The Motorola Atrix 4G, which launched earlier this month on AT&T for $199 with a two-year agreement, is a powerful smartphone that is clearly the best Android handset to grace AT&T’s lineup.
Finally! I’ve been testing Verizon Wireless’ Droid phones since November 2009, and while I’ve played with a few Android gadgets at AT&T’s stores I haven’t really found one that I’d wanted to spend a lot of time testing.
With Apple’s iPhone 4 catching attention at Verizon Wireless, the Atrix 4G changes that mindset. I’ve been using the Android 2.2-based Atrix 4G for the last several days and it’s a joy to use.
Supported by AT&T’s HSPA+ network, the Atrix 4G is super fast. The only Android device I’ve tested to date that was comparable was the Android 2.3-based Samsung Nexus S on T-Mobile.
The Atrix 4G is 4.6 inches long, is 2.5 inches wide and 0.4 inches thick, the perfect size for my hand. At 4.8 ounces, it’s heavier than it looks, but not so heavy you’d fumble it in surprise. The phone’s corners are rounded, much like the Samsung Galaxy S devices I’ve tested.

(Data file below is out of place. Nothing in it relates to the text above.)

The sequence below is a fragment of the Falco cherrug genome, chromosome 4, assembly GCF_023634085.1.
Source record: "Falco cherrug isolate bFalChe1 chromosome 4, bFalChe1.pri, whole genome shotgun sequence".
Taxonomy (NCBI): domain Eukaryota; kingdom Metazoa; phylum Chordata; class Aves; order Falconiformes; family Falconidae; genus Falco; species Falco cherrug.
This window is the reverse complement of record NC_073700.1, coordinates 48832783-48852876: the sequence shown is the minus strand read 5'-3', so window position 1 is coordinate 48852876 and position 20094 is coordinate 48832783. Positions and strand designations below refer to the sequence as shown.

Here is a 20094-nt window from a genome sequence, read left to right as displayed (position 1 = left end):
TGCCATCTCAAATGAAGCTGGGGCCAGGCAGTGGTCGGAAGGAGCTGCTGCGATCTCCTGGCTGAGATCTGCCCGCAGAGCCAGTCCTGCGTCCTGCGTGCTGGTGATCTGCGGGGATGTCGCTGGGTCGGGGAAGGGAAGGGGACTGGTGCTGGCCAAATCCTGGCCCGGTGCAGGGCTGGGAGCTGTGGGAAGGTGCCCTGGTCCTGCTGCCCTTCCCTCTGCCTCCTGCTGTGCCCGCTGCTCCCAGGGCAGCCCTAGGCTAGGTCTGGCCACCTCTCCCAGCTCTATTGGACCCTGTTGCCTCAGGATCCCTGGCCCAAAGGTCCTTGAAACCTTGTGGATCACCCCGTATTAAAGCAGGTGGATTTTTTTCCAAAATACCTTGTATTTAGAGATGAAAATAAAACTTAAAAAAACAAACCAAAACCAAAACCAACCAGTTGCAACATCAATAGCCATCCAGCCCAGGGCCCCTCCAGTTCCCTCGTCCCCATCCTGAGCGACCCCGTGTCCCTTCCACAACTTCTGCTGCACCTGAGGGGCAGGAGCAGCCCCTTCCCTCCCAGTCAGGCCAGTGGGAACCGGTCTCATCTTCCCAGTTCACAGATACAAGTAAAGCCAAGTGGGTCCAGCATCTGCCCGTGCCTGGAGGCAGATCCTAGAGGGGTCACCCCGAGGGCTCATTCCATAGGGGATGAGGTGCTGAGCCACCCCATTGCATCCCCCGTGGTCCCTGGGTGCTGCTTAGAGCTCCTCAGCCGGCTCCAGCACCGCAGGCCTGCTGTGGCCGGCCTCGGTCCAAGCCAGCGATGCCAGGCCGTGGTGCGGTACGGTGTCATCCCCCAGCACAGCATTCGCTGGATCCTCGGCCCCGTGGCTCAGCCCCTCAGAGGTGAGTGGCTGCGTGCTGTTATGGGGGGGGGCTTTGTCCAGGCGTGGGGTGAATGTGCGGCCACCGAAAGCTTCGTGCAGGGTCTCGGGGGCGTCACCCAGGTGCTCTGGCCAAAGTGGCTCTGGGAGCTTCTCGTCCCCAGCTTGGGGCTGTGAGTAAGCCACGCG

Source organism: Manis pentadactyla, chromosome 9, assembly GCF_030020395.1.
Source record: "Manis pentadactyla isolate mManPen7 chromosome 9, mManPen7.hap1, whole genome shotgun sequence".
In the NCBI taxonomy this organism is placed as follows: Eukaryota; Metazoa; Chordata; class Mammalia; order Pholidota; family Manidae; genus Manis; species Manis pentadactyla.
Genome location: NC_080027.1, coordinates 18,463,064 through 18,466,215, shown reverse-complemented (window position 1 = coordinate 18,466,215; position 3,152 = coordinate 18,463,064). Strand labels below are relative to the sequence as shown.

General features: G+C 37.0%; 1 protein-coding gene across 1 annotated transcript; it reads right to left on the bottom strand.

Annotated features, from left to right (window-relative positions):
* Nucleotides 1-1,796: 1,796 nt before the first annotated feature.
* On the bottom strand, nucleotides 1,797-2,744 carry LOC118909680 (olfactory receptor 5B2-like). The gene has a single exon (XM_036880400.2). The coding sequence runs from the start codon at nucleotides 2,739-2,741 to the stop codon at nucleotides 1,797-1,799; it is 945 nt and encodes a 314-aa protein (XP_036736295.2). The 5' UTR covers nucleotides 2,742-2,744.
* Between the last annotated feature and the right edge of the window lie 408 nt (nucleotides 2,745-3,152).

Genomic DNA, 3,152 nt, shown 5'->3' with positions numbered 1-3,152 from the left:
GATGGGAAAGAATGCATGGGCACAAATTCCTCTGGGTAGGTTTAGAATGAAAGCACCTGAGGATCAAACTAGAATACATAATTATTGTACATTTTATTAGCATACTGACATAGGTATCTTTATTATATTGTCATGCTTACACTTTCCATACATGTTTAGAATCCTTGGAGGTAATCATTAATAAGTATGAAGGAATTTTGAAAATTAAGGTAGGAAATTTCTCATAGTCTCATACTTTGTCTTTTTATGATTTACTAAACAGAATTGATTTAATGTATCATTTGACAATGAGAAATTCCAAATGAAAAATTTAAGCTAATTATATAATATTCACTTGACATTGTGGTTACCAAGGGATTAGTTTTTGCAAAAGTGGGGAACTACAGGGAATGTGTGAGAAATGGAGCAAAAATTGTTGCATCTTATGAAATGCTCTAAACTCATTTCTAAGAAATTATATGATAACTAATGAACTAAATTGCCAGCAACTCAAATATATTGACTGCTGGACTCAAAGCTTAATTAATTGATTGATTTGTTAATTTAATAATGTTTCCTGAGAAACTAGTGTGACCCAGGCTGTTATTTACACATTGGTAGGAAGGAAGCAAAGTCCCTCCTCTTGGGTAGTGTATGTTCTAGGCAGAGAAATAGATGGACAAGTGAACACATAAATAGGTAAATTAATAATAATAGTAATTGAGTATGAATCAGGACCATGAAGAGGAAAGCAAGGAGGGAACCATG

The 4-inch screen sports another new technology from Motorola: Quarter high-definition (qHD), with a 960-by-540 resolution. While the Atrix 4G screen won’t be mistaken for a great Samsung Super Amoled display, it’s close. Very crisp, very bright. I could really tell the difference in screen quality holding it next to the Droid X.
Angry Birds, for example, on the Atrix 4G was gorgeous, both faster and crisper on the screen. In fact, every app I tested appeared to zip better than on my Droid X.
I’m counting Facebook and Twitter for Android, YouTube, Google Places, Google Latitude, which is actually preinstalled in the app launcher, Google Maps, Gmail, and several other apps performed well.
As for the OS, I’m more than comfortable with Android 2.2, which in my opinion is the first decent Android smartphone OS build. The touchscreen keyboard is something I’m very used with my Droid x, but others have found the keys too narrow for their taste.
Motoblur, with all its Gmail, Facebook and other social network aggregation that stitch together users’ accounts on the phone, also rules the Atrix 4G. If you don’t like the Motobur UI for whatever reason, don’t buy this phone.
Good news: Motorola said it’s getting the bump to Android 2.3 later this year. The Gingerbread keyboard is certainly superior to the one in Froyo devices.